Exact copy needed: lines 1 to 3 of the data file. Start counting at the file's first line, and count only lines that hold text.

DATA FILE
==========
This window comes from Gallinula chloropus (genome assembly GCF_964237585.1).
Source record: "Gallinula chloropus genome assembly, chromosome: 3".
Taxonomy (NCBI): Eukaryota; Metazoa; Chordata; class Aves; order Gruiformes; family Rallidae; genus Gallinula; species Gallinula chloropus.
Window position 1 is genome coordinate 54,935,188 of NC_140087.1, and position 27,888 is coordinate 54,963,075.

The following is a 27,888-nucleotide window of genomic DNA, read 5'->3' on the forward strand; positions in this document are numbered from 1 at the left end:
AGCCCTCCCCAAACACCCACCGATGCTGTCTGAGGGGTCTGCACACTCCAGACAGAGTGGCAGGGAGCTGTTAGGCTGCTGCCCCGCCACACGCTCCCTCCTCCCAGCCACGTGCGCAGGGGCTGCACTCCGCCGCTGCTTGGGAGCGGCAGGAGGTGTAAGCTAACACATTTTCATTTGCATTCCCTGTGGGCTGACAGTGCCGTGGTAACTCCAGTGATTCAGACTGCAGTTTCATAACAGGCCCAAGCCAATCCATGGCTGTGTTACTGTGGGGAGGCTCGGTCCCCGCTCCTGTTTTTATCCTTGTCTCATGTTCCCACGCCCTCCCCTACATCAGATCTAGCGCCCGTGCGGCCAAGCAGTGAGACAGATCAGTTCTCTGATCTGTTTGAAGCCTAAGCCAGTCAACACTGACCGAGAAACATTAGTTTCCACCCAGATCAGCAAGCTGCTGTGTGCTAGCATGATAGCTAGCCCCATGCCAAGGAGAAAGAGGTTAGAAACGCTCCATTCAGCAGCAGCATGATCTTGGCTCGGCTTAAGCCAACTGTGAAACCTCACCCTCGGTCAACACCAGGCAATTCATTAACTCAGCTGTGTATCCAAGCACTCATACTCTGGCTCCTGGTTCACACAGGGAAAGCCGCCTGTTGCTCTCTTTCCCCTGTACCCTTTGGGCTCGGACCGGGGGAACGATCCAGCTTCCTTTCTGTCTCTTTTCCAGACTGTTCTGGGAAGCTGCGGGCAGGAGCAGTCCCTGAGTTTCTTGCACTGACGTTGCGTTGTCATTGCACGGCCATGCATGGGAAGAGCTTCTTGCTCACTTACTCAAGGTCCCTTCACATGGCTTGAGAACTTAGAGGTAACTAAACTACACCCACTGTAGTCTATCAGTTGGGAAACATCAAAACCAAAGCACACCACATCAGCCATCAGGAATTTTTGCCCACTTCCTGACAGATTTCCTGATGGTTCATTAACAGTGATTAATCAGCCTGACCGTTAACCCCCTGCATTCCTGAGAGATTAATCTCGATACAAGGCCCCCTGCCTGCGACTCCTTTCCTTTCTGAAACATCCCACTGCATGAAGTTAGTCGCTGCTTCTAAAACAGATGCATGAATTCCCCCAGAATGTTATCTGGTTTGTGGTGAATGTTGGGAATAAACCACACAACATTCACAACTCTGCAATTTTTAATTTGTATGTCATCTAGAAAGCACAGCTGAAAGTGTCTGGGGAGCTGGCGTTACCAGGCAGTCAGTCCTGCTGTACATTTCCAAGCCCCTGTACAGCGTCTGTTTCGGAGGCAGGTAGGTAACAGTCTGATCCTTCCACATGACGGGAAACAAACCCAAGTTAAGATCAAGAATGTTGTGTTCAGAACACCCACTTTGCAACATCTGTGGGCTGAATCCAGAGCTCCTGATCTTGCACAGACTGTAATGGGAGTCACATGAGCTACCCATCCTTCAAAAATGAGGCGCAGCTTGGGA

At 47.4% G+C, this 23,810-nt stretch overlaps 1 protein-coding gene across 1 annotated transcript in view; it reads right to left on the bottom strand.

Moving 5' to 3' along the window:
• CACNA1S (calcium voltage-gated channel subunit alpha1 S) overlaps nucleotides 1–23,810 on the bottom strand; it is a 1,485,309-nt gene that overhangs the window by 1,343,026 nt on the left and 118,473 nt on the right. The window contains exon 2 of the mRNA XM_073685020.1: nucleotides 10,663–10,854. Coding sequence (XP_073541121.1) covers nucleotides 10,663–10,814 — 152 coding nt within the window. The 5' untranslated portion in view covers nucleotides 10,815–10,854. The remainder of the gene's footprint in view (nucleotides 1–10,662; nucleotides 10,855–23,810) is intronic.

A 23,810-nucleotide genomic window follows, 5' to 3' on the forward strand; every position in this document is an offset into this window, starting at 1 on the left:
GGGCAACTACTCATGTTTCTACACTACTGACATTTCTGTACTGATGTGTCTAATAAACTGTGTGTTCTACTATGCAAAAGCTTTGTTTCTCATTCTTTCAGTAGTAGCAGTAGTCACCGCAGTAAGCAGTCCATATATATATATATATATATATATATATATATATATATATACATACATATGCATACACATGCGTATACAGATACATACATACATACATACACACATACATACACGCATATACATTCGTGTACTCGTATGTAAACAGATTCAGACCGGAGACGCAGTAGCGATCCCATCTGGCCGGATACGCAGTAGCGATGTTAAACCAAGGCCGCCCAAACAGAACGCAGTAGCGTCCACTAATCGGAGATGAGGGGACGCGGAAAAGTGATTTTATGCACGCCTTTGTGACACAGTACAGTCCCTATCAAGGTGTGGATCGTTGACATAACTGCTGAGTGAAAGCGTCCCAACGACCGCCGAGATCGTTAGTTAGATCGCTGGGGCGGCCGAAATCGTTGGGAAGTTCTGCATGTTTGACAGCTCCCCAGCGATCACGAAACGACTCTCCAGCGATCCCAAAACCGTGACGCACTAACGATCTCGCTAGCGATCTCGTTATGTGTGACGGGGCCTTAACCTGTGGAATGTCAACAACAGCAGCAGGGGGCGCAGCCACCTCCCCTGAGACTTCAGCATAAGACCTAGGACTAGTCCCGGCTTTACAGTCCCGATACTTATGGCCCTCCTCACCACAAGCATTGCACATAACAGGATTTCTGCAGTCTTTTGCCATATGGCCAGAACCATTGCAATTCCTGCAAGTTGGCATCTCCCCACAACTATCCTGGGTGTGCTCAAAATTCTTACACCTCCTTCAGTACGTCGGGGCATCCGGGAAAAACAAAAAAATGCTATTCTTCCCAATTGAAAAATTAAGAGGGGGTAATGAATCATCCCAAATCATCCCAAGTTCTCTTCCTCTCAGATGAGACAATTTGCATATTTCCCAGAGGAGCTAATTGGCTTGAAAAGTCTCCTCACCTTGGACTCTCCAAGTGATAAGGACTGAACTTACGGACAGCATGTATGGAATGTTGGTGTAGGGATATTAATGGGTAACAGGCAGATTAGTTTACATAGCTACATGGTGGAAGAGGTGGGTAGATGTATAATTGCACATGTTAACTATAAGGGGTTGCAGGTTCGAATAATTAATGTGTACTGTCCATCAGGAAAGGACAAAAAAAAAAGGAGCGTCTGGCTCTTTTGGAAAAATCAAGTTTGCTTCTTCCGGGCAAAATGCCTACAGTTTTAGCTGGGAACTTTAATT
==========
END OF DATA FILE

This window comes from Gallinula chloropus (genome assembly GCF_964237585.1).
Source record: "Gallinula chloropus genome assembly, chromosome: 3".
Taxonomy (NCBI): Eukaryota; Metazoa; Chordata; class Aves; order Gruiformes; family Rallidae; genus Gallinula; species Gallinula chloropus.